What You Hear: High-protein diets thin your bones by raising blood acid levels, which force the bones to release calcium in order to neutralize all that acid-the same way that calcium in Tums neutralizes stomach acid.
The Truth: "Yes, excess protein increases calcium loss, but that's only a problem if your diet is calcium-poor. If you take in enough calcium, studies suggest that your bone density is maintained," says calcium expert Robert P. Heaney, MD, of Creighton University in Omaha, NE.
If you're on a high-protein diet, Dr. Heaney recommends aiming for 1,500 to 2,000 milligrams (mg) of calcium daily (slightly more than Daily Value [DV] levels) from a combination of diet and supplements.
What You Hear: High-protein diets are bad for your heart because they're high in saturated fat and raise your cholesterol.
The Truth: Some diets fit that description perfectly. One of my clients came to me after 2 months on the Atkins diet. She loved her rapid weight loss while still eating saturated-fat-laden Cheddar cheese, sausage, burgers, and ribs, but was alarmed when her total cholesterol rose to a high-risk 276 and her "good" HDL plummeted.
With a family history of heart disease, she knew that for the long term this was not good. She's now on a new eating plan low in saturated fat; her cholesterol has returned to normal and she's maintained her weight loss.
Fortunately, not all hi-pro diets are like the Atkins or Carbohydrate Addict's diets. Several, including Sugar Busters! and The Zone, focus on heart-healthy lean meat, poultry, fish, and low-fat cheese-all of which are low in saturated fat. Preferred fats include olive and canola oils, olives, nuts, seeds, avocados, and fatty fish that actually lower heart disease risk by raising HDL, lowering "bad" LDL, and controlling triglycerides.
What You Hear: High-protein diets increase cancer risk because eating lots of meat has been linked to higher rates of breast, colon, and prostate cancers and non-Hodgkin's lymphoma.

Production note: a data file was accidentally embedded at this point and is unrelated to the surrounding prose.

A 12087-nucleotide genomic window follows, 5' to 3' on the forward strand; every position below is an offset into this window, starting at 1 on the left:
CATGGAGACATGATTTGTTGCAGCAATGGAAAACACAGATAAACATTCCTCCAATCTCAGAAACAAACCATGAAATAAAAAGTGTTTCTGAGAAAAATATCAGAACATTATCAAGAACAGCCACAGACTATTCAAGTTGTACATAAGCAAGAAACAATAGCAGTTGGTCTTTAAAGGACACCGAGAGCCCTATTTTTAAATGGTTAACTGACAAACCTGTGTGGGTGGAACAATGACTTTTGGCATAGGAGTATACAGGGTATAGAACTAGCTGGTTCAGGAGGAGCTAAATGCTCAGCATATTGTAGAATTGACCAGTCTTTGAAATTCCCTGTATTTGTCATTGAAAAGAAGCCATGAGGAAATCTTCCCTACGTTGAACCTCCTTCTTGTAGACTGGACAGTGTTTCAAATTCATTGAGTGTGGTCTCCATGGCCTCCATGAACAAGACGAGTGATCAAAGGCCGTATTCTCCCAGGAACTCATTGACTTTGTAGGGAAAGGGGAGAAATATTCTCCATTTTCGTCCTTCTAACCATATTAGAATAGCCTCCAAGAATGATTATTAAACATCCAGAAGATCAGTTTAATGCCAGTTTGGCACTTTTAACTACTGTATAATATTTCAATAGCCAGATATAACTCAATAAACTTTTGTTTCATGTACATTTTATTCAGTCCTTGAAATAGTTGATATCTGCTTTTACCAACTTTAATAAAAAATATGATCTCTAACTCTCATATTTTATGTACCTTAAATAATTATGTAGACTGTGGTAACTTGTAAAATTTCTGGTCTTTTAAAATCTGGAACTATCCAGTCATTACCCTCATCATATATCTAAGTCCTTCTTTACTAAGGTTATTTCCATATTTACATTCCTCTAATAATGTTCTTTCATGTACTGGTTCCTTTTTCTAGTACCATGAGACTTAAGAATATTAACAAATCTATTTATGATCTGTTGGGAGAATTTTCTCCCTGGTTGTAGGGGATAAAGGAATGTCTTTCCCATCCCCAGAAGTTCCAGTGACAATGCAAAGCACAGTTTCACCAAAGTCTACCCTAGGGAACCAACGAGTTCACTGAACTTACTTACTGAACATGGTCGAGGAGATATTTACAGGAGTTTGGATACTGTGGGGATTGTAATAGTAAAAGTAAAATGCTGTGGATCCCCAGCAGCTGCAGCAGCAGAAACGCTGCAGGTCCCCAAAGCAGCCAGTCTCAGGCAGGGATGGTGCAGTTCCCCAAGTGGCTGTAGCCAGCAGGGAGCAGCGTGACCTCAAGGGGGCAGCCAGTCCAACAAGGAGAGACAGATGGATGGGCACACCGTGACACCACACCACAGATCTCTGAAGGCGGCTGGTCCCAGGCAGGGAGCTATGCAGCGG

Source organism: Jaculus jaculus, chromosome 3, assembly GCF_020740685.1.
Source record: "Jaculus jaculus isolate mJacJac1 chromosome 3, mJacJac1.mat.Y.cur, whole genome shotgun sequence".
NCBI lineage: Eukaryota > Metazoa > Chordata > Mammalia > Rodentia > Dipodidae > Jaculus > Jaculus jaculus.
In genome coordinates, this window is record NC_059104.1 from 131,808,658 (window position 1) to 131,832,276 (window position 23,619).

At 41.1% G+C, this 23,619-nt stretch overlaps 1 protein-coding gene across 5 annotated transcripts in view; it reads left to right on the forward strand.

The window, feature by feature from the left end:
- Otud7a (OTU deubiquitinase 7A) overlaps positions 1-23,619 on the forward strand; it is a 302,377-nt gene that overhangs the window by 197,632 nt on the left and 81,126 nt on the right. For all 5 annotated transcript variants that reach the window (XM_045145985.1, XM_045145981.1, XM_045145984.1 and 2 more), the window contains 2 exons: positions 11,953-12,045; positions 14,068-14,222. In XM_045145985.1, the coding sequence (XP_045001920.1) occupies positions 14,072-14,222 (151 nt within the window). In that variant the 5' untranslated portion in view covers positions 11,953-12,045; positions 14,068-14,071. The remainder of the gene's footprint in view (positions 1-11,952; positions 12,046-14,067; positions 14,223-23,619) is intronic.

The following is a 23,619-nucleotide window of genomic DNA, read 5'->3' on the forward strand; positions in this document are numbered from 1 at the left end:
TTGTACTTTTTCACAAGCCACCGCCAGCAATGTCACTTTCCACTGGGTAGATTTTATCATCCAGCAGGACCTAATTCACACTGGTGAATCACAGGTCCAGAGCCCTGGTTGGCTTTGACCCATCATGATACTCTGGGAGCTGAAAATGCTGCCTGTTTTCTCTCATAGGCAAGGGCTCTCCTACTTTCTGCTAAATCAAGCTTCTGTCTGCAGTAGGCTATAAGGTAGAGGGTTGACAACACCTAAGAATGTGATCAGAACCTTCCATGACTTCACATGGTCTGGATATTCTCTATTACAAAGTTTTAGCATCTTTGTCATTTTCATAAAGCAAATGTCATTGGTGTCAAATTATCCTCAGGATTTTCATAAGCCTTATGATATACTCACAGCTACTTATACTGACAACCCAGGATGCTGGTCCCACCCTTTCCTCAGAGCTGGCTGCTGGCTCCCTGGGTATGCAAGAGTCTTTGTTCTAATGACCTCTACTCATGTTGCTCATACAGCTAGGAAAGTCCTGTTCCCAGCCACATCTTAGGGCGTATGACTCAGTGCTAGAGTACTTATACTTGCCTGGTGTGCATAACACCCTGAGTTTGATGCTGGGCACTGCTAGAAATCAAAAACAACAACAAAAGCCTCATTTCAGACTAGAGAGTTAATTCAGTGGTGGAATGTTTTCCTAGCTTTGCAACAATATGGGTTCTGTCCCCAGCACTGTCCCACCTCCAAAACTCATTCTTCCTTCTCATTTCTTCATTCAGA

The Truth: Yes, some studies do link high-meat diets with higher cancer risk, although why isn't certain. Is it the fat? Choose lean cuts. The nitrites? Eat fewer sausages and hot dogs. The heterocyclic amines from cooking? Cook meat over low heat, don't char; and choose more vegetable proteins such as tofu, beans, and legumes. The lack of fiber? Choose one of the hi-pro diets that really maximizes your intake of fruits and vegetables, and make sure that you eat all that are allowed. Along with the fiber, you'll get phytochemicals that are known to protect against cancer.
What You Hear: High-protein diets cause a potentially dangerous condition called ketosis.
The Truth: Only hi-pro diets that are exceptionally low in carbohydrates-about 50 grams (g) or less per day, as in the Atkins plan-cause ketosis. Your brain depends on carbohydrates for its daily fuel, but in a pinch, your body will ravage fat fragments to create compounds called ketone bodies that can also be used as fuel by the brain. Ketone bodies are prized by Atkins dieters because they suppress the appetite-but they also upset the acid-base balance of your blood.
So is ketosis dangerous? In this case, no one really knows for sure. But the ketosis caused by very low carb diets is not as severe as the potentially fatal ketosis sometimes experienced by people with diabetes. Also, there is a lack of research pointing to adverse outcomes from ketosis in people who are dieting. Yet, no expert that I talked to recommends any diet that provokes ketosis.
The good news is that the better-balanced hi-pro diets, which do not restrict carbohydrates so severely, don't cause ketosis.
What You Hear: The weight that you lose on a hi-pro diet is only water, not really fat.
The Truth: It's true that your body will lose several pounds of water in the first few days of a low-carbohydrate diet. So those first few pounds that you drop in a flash at the start of a hi-pro diet are water. But that's only true in the beginning. After that, the weight that you continue to lose represents true weight loss, the same as you'd get from any low-calorie diet.